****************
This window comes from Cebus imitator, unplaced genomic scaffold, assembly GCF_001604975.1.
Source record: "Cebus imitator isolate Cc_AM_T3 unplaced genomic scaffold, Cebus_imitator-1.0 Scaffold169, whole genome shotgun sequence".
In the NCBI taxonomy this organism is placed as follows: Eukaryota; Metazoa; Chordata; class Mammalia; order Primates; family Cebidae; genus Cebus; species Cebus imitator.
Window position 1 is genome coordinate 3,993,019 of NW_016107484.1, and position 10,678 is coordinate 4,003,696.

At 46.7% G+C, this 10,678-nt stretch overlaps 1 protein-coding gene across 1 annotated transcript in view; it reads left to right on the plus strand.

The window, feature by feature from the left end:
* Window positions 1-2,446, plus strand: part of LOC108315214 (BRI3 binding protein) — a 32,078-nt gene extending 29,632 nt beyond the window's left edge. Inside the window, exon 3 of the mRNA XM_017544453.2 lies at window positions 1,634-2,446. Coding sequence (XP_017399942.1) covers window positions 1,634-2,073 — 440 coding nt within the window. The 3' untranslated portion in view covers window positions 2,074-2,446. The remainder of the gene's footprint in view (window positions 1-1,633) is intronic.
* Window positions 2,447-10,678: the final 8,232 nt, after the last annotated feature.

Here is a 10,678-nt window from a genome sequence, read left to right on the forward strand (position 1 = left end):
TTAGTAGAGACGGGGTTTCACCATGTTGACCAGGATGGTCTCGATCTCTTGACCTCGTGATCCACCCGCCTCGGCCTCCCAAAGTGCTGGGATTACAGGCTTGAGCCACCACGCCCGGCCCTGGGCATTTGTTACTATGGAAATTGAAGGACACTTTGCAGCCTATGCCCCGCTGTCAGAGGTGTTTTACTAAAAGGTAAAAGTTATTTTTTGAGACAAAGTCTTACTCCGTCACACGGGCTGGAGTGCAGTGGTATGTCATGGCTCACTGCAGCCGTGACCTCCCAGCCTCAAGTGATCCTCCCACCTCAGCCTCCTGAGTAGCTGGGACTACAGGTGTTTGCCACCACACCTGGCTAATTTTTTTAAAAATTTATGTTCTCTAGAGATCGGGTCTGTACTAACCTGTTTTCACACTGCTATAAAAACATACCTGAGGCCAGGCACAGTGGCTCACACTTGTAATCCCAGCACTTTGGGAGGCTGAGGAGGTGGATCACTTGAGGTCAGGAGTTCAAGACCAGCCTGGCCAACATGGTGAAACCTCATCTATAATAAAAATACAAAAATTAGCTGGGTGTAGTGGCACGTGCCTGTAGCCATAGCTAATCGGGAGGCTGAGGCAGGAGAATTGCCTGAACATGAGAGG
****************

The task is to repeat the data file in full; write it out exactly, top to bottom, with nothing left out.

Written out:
This window comes from Cebus imitator, unplaced genomic scaffold, assembly GCF_001604975.1.
Source record: "Cebus imitator isolate Cc_AM_T3 unplaced genomic scaffold, Cebus_imitator-1.0 Scaffold169, whole genome shotgun sequence".
In the NCBI taxonomy this organism is placed as follows: Eukaryota; Metazoa; Chordata; class Mammalia; order Primates; family Cebidae; genus Cebus; species Cebus imitator.
Window position 1 is genome coordinate 3,993,019 of NW_016107484.1, and position 10,678 is coordinate 4,003,696.

At 46.7% G+C, this 10,678-nt stretch overlaps 1 protein-coding gene across 1 annotated transcript in view; it reads left to right on the plus strand.

The window, feature by feature from the left end:
* Window positions 1-2,446, plus strand: part of LOC108315214 (BRI3 binding protein) — a 32,078-nt gene extending 29,632 nt beyond the window's left edge. Inside the window, exon 3 of the mRNA XM_017544453.2 lies at window positions 1,634-2,446. Coding sequence (XP_017399942.1) covers window positions 1,634-2,073 — 440 coding nt within the window. The 3' untranslated portion in view covers window positions 2,074-2,446. The remainder of the gene's footprint in view (window positions 1-1,633) is intronic.
* Window positions 2,447-10,678: the final 8,232 nt, after the last annotated feature.

Here is a 10,678-nt window from a genome sequence, read left to right on the forward strand (position 1 = left end):
TTAGTAGAGACGGGGTTTCACCATGTTGACCAGGATGGTCTCGATCTCTTGACCTCGTGATCCACCCGCCTCGGCCTCCCAAAGTGCTGGGATTACAGGCTTGAGCCACCACGCCCGGCCCTGGGCATTTGTTACTATGGAAATTGAAGGACACTTTGCAGCCTATGCCCCGCTGTCAGAGGTGTTTTACTAAAAGGTAAAAGTTATTTTTTGAGACAAAGTCTTACTCCGTCACACGGGCTGGAGTGCAGTGGTATGTCATGGCTCACTGCAGCCGTGACCTCCCAGCCTCAAGTGATCCTCCCACCTCAGCCTCCTGAGTAGCTGGGACTACAGGTGTTTGCCACCACACCTGGCTAATTTTTTTAAAAATTTATGTTCTCTAGAGATCGGGTCTGTACTAACCTGTTTTCACACTGCTATAAAAACATACCTGAGGCCAGGCACAGTGGCTCACACTTGTAATCCCAGCACTTTGGGAGGCTGAGGAGGTGGATCACTTGAGGTCAGGAGTTCAAGACCAGCCTGGCCAACATGGTGAAACCTCATCTATAATAAAAATACAAAAATTAGCTGGGTGTAGTGGCACGTGCCTGTAGCCATAGCTAATCGGGAGGCTGAGGCAGGAGAATTGCCTGAACATGAGAGG